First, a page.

A variable name is a representation for a piece (or pieces) of data. It should accurately describe the underlying data.
Variable names should be meaningful.
Seeing something called
flag tells one it’s probably a Boolean, but doesn’t describe the intention whatsoever.
You don’t know what the purpose of it is.
A good variable name reduces ambiguity.
It allows the developer to understand what the data represents.
flag is rarely used correctly.
stylizedFontsEnabled tell a much more detailed story about what is represented.
Sometimes it’s hard to come up with a descriptive name. Naming things is hard. However, it is a worthy time investment, and it should be taken seriously. It’s becoming increasingly common that a software developer will leave their job and go somewhere else. This means a new codebase, a new opportunity, and potentially a new nightmare. If you’ve ever had to sift through someone else’s code that didn’t make sense, then you may be able to empathize. Looking at code is a logic puzzle and you should make it easy for the next person, or for your future self when something breaks.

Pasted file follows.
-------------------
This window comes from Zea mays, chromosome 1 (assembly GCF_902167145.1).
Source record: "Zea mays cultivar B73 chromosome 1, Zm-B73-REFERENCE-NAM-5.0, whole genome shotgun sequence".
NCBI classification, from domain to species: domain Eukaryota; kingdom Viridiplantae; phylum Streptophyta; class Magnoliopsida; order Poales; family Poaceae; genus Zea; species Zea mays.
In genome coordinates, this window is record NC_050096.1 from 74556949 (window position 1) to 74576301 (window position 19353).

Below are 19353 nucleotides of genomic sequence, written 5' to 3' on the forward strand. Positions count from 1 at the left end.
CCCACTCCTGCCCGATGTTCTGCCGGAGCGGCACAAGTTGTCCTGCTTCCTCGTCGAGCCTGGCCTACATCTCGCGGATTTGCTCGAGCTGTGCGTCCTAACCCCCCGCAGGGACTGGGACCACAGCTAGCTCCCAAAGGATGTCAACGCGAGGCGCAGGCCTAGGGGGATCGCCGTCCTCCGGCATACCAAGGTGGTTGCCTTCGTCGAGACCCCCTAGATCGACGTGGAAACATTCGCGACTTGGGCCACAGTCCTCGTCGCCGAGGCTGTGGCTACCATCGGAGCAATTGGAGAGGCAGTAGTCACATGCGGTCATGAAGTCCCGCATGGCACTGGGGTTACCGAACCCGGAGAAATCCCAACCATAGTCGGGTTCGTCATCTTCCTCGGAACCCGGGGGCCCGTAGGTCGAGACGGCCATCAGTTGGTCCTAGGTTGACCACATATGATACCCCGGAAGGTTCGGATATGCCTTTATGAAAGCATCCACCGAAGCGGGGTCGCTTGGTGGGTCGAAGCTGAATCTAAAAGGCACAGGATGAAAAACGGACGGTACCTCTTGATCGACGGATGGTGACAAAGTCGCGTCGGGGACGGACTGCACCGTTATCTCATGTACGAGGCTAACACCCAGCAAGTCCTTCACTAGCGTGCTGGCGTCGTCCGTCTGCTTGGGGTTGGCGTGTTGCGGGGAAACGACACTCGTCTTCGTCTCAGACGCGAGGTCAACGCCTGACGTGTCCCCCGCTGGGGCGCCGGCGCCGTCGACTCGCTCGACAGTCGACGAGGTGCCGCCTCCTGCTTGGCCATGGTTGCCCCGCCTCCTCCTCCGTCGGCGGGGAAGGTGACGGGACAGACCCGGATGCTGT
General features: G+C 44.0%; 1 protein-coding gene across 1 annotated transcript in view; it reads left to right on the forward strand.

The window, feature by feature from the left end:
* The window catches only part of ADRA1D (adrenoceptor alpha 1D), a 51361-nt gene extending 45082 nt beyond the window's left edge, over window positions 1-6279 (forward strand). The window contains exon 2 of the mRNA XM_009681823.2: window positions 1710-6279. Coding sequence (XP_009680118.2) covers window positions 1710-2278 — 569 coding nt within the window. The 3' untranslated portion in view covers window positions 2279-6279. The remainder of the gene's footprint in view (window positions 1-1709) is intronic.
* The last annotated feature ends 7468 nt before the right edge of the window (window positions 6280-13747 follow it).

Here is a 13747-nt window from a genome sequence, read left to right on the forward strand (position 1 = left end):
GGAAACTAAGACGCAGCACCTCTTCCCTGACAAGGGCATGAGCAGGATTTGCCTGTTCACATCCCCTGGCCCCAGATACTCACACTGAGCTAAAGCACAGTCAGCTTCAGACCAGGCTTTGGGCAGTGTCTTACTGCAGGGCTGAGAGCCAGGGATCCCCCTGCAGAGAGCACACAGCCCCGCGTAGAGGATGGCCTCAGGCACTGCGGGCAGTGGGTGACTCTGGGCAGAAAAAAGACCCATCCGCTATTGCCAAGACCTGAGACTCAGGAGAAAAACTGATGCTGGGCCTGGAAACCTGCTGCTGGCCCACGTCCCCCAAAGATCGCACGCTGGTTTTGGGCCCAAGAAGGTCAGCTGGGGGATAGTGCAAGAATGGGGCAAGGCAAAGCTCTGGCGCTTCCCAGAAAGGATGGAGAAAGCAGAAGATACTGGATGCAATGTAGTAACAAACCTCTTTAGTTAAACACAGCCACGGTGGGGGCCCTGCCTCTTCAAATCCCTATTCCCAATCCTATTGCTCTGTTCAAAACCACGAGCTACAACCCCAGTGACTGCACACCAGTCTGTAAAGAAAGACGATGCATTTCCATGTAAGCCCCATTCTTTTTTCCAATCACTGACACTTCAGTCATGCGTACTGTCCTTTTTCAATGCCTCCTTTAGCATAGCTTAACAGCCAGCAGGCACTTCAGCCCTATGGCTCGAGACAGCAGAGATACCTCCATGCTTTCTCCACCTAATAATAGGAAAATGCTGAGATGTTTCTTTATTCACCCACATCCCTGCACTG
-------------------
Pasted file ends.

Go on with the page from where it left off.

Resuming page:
Variable names may change over time as the context in which it operates changes.
As a very simple example, imagine a form where a user must enter their name.
Initially, you’d probably call the variable
Over time, that form may change and accept a first name and a last name.
name is not a good variable name because it’s not descriptive as to which piece of information it should hold.
fullName would be better suited to describe the scenario.
Clean Code does a great dive into this topic.